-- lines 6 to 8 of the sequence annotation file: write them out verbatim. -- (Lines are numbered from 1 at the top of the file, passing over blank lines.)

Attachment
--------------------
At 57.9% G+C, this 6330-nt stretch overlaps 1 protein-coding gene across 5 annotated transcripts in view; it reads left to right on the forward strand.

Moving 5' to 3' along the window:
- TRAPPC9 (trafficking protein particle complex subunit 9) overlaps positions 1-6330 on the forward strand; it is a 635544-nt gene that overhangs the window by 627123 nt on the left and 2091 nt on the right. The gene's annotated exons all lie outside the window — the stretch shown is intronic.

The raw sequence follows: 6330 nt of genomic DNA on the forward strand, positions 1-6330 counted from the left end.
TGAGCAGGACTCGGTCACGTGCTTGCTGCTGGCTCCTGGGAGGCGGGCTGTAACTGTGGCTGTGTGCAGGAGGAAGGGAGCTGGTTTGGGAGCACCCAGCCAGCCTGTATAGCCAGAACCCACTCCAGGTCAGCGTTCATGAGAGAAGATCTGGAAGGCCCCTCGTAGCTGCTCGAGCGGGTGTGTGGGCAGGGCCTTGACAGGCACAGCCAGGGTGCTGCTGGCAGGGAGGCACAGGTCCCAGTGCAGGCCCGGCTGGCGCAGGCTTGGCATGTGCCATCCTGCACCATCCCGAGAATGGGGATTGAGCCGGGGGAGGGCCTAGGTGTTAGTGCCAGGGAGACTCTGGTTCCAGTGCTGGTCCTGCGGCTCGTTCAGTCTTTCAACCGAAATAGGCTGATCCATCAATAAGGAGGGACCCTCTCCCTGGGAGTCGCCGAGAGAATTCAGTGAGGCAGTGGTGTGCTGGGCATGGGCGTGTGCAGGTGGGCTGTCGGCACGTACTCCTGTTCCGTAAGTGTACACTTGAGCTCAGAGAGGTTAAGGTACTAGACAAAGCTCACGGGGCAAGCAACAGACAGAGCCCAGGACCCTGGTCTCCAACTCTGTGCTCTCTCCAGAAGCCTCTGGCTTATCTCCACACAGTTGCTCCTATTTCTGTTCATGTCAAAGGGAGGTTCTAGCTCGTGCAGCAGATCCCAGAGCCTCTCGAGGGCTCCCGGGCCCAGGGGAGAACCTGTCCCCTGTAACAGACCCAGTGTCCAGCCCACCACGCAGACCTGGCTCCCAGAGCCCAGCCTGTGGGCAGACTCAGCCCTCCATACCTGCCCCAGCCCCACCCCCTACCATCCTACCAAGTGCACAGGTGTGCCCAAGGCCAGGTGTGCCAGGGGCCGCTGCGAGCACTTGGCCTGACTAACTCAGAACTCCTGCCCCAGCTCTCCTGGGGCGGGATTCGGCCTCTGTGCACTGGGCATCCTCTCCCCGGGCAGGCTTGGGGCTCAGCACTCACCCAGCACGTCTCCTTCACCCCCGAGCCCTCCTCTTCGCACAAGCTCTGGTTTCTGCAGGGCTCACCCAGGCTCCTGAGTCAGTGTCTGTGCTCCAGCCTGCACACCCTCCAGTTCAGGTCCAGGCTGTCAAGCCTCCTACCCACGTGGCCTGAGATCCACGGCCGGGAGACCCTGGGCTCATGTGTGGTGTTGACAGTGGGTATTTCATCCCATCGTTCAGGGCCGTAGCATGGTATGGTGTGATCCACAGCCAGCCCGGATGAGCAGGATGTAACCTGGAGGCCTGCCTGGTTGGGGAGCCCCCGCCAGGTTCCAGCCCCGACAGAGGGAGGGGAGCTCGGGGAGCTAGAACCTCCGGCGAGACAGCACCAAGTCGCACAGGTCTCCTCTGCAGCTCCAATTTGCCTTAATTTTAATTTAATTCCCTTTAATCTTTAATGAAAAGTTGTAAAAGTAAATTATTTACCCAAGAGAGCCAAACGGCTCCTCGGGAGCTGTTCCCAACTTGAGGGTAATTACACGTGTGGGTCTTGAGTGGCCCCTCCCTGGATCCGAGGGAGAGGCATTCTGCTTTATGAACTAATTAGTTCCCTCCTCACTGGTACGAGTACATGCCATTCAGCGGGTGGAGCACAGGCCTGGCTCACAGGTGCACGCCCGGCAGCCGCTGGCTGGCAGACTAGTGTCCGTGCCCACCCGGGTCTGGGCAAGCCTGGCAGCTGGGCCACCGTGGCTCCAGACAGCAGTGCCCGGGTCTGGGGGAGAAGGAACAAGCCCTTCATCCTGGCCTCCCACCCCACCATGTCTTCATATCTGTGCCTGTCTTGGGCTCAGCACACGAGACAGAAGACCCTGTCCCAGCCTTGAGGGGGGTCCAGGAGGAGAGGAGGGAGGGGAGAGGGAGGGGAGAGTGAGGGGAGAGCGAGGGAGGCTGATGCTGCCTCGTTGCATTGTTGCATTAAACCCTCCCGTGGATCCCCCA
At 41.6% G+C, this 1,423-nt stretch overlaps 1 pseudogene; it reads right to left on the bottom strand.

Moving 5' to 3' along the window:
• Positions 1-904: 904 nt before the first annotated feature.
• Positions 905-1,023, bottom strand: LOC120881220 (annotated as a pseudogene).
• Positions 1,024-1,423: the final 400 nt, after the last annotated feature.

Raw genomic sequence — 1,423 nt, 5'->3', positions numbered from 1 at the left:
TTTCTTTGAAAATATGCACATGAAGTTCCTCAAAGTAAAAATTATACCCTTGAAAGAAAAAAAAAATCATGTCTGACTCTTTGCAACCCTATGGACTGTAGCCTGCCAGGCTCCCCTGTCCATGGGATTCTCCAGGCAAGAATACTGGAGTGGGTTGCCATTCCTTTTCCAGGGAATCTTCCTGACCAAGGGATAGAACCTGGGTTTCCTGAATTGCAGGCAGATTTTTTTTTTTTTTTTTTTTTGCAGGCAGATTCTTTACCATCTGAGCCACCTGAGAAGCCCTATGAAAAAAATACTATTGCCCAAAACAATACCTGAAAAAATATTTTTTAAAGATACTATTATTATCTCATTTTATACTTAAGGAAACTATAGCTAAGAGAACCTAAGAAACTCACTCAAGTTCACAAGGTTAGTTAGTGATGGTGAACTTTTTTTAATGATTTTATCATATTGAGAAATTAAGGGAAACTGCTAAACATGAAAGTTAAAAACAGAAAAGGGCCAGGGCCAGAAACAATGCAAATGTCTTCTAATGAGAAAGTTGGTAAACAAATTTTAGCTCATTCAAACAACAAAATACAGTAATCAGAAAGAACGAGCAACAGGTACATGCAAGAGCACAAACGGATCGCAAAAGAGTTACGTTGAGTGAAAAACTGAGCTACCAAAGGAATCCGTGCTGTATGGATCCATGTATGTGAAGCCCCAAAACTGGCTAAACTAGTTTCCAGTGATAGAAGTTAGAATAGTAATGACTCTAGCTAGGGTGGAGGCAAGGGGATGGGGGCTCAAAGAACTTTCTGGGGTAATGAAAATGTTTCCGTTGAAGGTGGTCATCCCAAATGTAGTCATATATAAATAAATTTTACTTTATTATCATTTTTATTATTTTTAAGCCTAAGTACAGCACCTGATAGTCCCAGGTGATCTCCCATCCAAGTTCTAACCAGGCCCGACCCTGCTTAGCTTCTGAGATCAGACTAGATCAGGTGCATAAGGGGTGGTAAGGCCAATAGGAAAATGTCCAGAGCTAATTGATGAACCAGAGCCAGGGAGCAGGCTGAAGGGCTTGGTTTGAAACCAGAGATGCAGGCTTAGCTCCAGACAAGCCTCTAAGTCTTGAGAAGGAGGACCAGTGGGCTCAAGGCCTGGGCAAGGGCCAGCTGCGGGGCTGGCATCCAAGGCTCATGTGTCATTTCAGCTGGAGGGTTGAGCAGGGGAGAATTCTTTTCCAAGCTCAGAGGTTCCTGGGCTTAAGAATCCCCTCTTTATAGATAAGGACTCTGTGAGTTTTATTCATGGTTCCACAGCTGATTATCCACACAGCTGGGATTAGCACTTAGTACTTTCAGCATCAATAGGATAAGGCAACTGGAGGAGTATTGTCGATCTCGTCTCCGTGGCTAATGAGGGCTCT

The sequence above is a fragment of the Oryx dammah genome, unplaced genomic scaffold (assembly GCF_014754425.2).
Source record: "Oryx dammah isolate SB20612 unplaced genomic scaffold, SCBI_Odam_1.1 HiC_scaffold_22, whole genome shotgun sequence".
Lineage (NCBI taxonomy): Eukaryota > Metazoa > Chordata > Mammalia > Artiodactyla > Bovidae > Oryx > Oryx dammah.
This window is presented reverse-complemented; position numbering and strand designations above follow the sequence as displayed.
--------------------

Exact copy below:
At 41.6% G+C, this 1,423-nt stretch overlaps 1 pseudogene; it reads right to left on the bottom strand.

Moving 5' to 3' along the window:
• Positions 1-904: 904 nt before the first annotated feature.